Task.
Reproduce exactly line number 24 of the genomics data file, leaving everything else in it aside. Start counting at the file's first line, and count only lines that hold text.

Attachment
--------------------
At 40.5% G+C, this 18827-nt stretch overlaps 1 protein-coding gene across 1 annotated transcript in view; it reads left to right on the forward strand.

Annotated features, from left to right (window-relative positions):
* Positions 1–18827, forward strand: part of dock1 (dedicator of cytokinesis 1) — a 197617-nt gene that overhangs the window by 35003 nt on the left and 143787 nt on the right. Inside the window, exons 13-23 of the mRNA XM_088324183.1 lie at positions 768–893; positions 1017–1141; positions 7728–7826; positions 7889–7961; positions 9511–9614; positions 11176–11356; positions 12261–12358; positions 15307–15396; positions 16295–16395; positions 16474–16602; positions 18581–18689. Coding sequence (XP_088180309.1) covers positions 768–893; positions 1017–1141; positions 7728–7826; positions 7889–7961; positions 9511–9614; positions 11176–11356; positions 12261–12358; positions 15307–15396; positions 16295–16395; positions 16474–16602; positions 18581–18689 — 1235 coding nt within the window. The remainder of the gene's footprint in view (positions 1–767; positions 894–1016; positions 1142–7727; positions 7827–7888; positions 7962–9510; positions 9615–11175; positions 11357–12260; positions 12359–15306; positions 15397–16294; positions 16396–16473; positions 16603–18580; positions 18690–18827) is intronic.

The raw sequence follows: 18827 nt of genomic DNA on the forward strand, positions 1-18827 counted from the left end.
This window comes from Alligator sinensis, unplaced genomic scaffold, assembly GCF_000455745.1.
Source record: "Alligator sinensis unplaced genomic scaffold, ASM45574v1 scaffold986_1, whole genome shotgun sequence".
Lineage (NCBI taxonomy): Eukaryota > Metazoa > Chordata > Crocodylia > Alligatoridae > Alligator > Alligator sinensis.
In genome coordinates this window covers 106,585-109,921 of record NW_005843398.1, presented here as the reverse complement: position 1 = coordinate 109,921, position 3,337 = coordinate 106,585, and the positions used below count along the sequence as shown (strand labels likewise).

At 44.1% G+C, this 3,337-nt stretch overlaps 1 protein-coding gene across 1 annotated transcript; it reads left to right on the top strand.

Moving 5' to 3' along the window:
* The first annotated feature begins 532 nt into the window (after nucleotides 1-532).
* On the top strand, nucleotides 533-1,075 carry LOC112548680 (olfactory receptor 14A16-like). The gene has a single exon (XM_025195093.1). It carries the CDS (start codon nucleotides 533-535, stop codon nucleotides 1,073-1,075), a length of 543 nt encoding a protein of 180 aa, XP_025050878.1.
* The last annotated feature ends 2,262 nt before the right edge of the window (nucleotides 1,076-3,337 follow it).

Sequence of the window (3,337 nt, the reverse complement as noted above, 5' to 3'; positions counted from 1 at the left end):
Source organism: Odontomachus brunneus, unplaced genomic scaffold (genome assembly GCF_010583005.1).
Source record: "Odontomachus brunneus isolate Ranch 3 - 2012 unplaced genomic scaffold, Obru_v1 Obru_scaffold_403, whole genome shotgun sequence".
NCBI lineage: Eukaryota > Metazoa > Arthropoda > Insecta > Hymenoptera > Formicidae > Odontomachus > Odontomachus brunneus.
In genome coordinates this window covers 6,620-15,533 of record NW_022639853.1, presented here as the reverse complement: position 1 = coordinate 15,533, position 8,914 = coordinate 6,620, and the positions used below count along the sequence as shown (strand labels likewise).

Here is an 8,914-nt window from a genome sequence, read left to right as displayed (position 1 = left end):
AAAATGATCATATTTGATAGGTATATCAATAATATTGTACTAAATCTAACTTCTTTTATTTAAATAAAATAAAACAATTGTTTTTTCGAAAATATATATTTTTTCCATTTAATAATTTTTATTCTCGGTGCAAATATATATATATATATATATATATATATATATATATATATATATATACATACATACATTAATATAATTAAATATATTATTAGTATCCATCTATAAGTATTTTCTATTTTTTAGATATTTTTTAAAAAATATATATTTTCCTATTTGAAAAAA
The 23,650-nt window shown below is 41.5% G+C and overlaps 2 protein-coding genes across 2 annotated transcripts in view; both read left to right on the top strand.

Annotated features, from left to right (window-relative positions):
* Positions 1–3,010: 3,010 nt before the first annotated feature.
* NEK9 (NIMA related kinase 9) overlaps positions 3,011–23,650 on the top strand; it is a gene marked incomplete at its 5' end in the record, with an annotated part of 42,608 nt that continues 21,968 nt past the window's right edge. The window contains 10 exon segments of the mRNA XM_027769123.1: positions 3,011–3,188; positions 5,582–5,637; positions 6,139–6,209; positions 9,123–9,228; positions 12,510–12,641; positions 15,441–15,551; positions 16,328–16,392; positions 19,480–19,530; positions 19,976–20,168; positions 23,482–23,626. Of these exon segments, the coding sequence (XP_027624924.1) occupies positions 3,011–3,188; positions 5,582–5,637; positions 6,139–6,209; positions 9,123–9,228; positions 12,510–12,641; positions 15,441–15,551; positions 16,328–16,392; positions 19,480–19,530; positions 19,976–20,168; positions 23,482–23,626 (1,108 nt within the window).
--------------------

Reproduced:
* NEK9 (NIMA related kinase 9) overlaps positions 3,011–23,650 on the top strand; it is a gene marked incomplete at its 5' end in the record, with an annotated part of 42,608 nt that continues 21,968 nt past the window's right edge. The window contains 10 exon segments of the mRNA XM_027769123.1: positions 3,011–3,188; positions 5,582–5,637; positions 6,139–6,209; positions 9,123–9,228; positions 12,510–12,641; positions 15,441–15,551; positions 16,328–16,392; positions 19,480–19,530; positions 19,976–20,168; positions 23,482–23,626. Of these exon segments, the coding sequence (XP_027624924.1) occupies positions 3,011–3,188; positions 5,582–5,637; positions 6,139–6,209; positions 9,123–9,228; positions 12,510–12,641; positions 15,441–15,551; positions 16,328–16,392; positions 19,480–19,530; positions 19,976–20,168; positions 23,482–23,626 (1,108 nt within the window).